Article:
Since I know you are all also working on your short seminar projects and other things for this and other classes as the end of the term approaches, I thought this week we could take a more general approach to discussing the readings on the emerging notion (field? discipline? study?) called the “Digital Humanities.” So toward that end, here’s where we’ll talk about all of the texts for this first part of the week:
- Harley Ferris “Exploring Digital Humanities.”
- Matthew Kirshenbaum, “What Is Digital Humanities and What’s It Doing in English Departments?”
- Kathleen Fitzpatrick, “The Humanities, Done Digitally.”
- Ian Bogost “The Turtlenecked Hairshirt.”
First, a bit of a disclaimer: I am something of a digital humanities skeptic. I blogged about my feelings about all this last year here, but the short version is a lot of what is being called “digital humanities” and that is being called as being “new” sure seems like the kind of material we’ve been discussing in this class all semester and that has been a part of “computers and writing” for a long long time. Still, there is little denying that “digital humanities,” whatever it might be, is a matter of some intellectual significance now and potentially into the future, which is why we’re talking about it.
Just a few observations about the Ferris recording and the chapters from Kirsehbaum’s book:
- My favorite part of the Ferris piece is him talking to his son and the difficulty he has in imagining (for example) school work without a pencil, so he imagines a pencil that you can control with your mind. This is a reoccurring theme in technology and I think it takes us back to the beginning of the class. As Denis Baron pointed out, the pencil was not originally seen as a writing tool but a carpentry tool; it took a while to see the point of writing words with it. When the personal computer was first introduced, folks thought the main use for them in the home would probably be to store recipes. And so forth.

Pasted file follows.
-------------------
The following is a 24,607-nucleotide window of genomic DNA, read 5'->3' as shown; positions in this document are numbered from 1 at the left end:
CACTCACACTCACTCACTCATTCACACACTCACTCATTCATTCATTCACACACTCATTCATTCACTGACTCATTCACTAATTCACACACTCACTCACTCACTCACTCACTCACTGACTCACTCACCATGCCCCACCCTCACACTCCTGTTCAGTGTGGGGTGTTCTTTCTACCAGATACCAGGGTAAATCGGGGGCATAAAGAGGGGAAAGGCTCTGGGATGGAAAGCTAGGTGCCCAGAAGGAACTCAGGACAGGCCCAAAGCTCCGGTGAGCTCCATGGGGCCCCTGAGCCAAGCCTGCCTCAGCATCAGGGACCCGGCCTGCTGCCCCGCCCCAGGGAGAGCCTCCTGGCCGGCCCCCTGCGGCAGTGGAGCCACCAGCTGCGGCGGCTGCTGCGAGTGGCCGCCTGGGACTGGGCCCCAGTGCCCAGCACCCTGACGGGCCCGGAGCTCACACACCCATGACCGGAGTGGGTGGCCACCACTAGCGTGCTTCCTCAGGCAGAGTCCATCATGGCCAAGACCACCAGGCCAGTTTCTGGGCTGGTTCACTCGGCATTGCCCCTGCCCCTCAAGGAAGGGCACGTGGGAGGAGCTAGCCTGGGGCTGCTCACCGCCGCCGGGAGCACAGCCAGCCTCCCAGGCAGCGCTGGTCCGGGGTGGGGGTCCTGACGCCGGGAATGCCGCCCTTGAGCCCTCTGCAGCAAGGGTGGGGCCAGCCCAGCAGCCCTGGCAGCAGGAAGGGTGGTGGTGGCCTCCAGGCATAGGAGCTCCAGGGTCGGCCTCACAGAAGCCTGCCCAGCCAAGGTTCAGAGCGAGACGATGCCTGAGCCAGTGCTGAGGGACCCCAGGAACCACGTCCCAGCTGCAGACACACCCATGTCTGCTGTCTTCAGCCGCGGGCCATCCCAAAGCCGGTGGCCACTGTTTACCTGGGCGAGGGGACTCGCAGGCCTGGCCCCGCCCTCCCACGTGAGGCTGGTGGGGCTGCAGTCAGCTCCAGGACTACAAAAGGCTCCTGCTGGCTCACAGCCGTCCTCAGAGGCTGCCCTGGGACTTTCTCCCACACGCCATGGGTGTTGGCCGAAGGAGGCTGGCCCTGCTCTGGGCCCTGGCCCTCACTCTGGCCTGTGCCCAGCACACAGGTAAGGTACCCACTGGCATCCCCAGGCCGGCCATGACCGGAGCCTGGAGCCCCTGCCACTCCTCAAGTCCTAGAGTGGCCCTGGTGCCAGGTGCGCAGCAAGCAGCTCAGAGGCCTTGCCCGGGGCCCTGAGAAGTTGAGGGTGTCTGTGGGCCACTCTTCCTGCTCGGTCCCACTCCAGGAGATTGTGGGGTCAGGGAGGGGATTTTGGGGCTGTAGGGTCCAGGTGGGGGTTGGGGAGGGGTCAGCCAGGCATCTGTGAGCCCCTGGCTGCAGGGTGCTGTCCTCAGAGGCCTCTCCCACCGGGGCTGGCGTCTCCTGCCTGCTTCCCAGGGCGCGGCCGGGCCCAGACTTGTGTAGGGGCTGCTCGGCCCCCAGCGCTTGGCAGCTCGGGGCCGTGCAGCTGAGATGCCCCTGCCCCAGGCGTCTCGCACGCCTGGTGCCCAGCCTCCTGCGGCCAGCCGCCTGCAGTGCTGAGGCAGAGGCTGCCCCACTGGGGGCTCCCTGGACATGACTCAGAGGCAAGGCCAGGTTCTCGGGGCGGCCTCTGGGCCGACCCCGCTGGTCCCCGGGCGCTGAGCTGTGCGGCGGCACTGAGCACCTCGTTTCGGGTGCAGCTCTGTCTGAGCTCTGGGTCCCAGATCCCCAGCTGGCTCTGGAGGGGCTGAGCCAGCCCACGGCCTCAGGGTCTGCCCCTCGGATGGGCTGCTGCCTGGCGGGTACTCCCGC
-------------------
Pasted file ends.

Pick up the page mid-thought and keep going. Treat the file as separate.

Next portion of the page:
- Kirshenbaum does an interesting job of tracing where the terminology “digital humanities” comes from and I think his reasons for why English departments are so interested in this stuff is pretty accurate, though I would add two points. First, I think the role and rise of composition studies within (and outside of too) English departments is more important than he suggests. Second, part of it is also the very poor job market in literary studies: basically, I think a lot of literature graduate students are trying to find a way to repackage themselves so they can get a job– academic or otherwise– and the digital humanities route seems like a potentially employable one. By the way, here’s a link to an online version of Blackwell Publishing book A Companion to the Digital Humanities; I’m not sure it is the same one that Kirshenbaum and Fitzpatrick are referring to, but it might be useful for folks who want to follow up on this for future research.
- I think Fitzpatrick is completely right when she points out that one of the “tensions” that exists in discussions and definitions about digital humanities, that there is a sort of tension between those who think it should be about “making” versus about “interpreting.” But there are still a lot of “medievalists with a web site” who think they are “digital humanists,” in my opinion.
- Finally, I include this short selection from Bogost, because I think he is funny and because buried in here he has a point: part of what the possibility of the digital (e.g., “the ‘net”) humanities opens up to “humanists” (e.g., stuffy hairshirted professors) is that there’s a big wide world out there that humanists won’t be able to contain and control in the way they can contain and control the analog (e.g., canonical books) humanities.
- By the way, I am not sure what I think of the interface for Debate in the Digital Humanities. I like that it’s free and I like that I can see trends in others who think particular passages are important and useful, but I wish my highlights would stay for me, if that makes sense.